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The United States Supreme Court dismissed the case, Trump v. New York, on Friday, Dec. 18, 2020. The suit challenged the president’s decision to exclude illegal immigrants from the census data, which is used to determine how many seats in the House of Representatives and the number of electors each state is allotted.
President Trump is trying to undo 200 years of reapportionment practice.
The case stems from July when Trump instructed Commerce Secretary Wilbur Ross to alter how the census was reported. He requested the data be separated into reports, one with everyone counted and the other without undocumented aliens.
In the 6-3 decision, the justices stated it was too early to bring such a case before the court. It would be irresponsible for the court to rule for or against the lawsuit since Trump has yet to receive the final Census Bureau report, and there is no action on his part to be challenged as yet.
The plaintiff’s “case is riddled with contingencies and speculation,” and Trump’s “policy may not prove feasible to implement in any manner whatsoever,” wrote the Supreme Court Justices.
Moreover, NPR reports that even though the Supreme Court’s “decision took no position on the merits of the case, at the oral arguments, a majority of the justices indicated hostility to the Trump administration’s position.”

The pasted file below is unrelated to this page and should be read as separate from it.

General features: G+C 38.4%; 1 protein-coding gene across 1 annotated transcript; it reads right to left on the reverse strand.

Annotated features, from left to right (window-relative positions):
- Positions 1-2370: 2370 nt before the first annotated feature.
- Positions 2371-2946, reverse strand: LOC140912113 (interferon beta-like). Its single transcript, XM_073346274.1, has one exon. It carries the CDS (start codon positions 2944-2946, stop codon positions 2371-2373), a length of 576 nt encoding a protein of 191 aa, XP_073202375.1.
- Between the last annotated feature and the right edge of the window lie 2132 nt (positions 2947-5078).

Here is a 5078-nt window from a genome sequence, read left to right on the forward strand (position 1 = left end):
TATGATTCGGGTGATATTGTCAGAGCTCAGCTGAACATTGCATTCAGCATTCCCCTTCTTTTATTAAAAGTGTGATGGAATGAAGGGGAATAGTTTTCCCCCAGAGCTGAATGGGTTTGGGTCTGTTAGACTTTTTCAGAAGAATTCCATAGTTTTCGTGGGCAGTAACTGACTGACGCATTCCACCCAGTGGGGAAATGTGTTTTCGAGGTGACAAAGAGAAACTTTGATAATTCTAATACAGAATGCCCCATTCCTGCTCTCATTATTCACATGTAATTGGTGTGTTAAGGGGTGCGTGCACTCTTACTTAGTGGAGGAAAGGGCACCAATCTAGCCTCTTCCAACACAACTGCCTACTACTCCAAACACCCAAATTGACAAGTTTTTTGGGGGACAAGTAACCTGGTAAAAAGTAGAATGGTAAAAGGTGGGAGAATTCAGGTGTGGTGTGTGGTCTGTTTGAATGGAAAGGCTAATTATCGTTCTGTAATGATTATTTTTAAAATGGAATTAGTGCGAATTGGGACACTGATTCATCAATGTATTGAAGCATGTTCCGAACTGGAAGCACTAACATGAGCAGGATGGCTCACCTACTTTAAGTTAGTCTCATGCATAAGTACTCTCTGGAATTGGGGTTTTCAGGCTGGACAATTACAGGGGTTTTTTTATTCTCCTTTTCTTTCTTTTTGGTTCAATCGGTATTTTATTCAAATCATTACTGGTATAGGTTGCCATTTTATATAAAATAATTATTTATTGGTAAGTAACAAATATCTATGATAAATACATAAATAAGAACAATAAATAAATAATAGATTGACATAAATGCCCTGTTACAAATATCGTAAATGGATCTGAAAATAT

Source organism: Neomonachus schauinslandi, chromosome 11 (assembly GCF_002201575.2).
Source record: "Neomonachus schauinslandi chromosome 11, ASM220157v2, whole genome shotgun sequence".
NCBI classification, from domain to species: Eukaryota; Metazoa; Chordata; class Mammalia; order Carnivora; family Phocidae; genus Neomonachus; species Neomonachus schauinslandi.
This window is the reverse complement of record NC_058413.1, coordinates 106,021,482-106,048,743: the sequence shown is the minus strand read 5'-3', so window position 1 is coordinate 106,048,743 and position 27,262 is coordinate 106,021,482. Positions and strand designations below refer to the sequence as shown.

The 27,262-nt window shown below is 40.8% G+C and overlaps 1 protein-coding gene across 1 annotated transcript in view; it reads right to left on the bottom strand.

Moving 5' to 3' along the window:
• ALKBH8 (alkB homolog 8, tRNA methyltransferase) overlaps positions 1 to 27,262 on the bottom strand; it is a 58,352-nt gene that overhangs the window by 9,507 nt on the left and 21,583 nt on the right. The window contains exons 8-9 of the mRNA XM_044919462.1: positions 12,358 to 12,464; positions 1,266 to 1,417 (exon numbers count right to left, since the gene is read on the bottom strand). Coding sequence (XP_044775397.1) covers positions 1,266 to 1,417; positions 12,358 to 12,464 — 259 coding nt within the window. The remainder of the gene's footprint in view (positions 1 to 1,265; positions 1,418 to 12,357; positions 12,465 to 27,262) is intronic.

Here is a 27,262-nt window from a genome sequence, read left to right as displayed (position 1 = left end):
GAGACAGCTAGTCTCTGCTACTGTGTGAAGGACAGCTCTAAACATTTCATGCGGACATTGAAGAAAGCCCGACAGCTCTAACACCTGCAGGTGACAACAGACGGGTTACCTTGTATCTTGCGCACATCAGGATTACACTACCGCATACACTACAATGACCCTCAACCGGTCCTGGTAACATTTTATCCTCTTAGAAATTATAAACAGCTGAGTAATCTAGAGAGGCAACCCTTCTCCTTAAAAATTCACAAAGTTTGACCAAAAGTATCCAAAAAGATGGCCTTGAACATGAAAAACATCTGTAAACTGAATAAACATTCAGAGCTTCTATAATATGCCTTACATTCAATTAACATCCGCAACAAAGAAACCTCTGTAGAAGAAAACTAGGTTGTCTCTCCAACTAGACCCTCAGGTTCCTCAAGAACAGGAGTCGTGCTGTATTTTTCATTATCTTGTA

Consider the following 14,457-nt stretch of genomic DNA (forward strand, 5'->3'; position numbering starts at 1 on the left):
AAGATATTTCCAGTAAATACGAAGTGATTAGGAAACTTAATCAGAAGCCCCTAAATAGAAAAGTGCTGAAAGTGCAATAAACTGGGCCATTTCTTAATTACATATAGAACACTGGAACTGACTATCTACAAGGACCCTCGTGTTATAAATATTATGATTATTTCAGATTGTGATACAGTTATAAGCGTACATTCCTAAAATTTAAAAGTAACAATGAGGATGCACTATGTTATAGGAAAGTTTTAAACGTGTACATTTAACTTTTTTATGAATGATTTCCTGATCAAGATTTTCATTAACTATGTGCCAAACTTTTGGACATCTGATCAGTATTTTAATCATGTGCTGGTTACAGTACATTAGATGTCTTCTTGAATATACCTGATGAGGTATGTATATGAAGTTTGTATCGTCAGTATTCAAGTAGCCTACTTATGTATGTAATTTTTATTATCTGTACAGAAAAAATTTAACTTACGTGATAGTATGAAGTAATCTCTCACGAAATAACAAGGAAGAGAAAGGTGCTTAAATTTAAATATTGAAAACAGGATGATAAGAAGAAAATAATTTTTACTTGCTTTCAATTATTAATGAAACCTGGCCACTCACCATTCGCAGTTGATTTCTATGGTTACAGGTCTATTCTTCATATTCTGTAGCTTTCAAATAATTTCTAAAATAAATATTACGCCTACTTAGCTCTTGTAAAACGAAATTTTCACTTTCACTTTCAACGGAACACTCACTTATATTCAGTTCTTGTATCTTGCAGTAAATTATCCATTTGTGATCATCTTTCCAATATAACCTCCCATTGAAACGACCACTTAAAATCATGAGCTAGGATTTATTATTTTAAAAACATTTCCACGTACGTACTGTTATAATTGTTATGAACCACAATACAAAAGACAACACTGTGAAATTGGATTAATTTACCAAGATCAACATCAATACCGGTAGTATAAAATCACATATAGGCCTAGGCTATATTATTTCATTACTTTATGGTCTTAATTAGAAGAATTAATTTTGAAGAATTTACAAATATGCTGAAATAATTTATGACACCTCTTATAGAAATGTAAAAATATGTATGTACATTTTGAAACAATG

Trump’s recent Supreme Court appointee, Amy Comey Barrett, pointed out that residents have never been isolated based on their immigration status during reapportionment. Then, directing her comments to the acting solicitor general, Barrett said there is “a lot of historical evidence and longstanding practice cuts against your position.”
American Civil Liberties Union Dale Ho represented the challengers said the law is clear — every person in the United States is entitled to representation. The law is clear.
It is the Supreme Court’s job to enforce the U.S. Constitution. If the president tries to implement his plans, Ho says the states will file suit again.
Written by Cathy Milne-Ware
NBC: Supreme Court throws out challenge to Trump census plan to exclude undocumented immigrants; by Pete Williams
The Washington Post: Supreme Court won’t decide yet if Trump can exclude undocumented immigrants when allocating congressional seats; by Robert Barnes and
NPR: Supreme Court Punts Census Case, Giving Trump An Iffy Chance To Alter Numbers; by Nina Totenberg and Hansi Lo Wang
Featured and Top Image Courtesy of Tim Sackton’s Flickr Page – Creative Commons License
Inset Image Courtesy of Michael Vandon’s Flickr Page – Creative Commons License